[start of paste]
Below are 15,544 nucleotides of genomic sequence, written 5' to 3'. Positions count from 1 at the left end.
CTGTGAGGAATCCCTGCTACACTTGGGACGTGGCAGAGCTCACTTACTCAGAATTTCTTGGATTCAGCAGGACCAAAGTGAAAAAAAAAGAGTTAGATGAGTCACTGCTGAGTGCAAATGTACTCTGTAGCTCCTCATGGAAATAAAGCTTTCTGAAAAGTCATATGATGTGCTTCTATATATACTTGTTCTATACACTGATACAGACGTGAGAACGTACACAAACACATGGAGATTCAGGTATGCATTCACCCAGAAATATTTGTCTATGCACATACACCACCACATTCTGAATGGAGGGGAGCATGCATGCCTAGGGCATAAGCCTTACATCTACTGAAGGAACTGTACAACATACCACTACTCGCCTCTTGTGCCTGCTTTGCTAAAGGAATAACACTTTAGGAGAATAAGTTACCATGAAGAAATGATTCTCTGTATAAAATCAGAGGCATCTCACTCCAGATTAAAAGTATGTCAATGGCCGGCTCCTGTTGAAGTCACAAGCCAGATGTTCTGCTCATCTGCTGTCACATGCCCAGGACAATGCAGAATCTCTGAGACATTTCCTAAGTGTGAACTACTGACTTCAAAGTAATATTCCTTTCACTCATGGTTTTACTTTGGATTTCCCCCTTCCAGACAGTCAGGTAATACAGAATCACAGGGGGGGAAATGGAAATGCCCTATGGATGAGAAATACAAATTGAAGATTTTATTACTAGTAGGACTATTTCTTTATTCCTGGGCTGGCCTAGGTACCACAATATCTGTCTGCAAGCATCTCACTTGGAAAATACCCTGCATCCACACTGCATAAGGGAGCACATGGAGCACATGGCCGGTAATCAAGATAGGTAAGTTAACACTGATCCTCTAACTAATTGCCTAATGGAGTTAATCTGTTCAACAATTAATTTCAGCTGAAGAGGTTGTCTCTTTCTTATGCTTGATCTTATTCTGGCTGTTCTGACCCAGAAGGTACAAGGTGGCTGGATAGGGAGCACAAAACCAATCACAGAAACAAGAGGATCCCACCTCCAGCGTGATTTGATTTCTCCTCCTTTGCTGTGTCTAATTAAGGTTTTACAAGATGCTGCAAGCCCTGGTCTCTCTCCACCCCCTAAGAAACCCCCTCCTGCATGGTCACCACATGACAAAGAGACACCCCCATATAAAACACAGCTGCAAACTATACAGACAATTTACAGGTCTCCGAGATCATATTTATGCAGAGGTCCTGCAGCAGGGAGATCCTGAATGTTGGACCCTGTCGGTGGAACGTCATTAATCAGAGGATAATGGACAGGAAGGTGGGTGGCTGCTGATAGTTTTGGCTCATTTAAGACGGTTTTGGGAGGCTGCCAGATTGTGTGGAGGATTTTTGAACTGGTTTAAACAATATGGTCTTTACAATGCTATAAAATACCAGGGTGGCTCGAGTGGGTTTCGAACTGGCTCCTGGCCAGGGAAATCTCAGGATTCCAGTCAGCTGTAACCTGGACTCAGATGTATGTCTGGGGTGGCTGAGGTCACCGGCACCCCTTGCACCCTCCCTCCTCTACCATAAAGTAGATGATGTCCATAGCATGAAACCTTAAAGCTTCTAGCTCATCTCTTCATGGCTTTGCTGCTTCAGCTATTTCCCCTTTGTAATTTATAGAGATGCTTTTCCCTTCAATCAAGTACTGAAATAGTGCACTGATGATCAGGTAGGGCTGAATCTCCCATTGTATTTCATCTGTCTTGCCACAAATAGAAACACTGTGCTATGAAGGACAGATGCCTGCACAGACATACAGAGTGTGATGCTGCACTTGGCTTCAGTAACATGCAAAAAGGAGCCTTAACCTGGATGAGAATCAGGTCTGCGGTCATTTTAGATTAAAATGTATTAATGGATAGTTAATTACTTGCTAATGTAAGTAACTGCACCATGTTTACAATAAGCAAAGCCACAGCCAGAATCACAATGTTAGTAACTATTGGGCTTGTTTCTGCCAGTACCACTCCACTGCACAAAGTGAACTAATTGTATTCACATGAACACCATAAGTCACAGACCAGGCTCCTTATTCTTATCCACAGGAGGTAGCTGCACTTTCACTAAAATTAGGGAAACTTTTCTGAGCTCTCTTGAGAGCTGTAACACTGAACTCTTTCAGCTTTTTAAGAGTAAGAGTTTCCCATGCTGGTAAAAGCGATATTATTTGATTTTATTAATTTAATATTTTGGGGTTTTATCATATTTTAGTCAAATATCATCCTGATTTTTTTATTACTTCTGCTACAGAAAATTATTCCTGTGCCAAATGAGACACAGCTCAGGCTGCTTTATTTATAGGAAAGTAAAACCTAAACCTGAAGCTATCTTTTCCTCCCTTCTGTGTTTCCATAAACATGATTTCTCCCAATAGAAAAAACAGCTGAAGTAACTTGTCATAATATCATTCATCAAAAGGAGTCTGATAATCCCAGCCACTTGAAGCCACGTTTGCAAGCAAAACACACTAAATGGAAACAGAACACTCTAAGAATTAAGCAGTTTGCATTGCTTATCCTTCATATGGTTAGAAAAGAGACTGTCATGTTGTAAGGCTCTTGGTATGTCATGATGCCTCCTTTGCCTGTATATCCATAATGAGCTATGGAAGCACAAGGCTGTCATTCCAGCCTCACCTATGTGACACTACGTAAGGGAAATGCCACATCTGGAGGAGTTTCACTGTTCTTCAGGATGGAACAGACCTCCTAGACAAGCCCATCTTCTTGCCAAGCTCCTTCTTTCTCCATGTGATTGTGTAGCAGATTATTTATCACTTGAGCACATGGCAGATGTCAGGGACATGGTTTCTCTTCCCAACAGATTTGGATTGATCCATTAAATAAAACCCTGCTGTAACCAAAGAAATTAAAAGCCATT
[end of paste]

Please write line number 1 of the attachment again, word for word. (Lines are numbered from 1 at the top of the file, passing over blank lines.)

Below are 15,544 nucleotides of genomic sequence, written 5' to 3'. Positions count from 1 at the left end.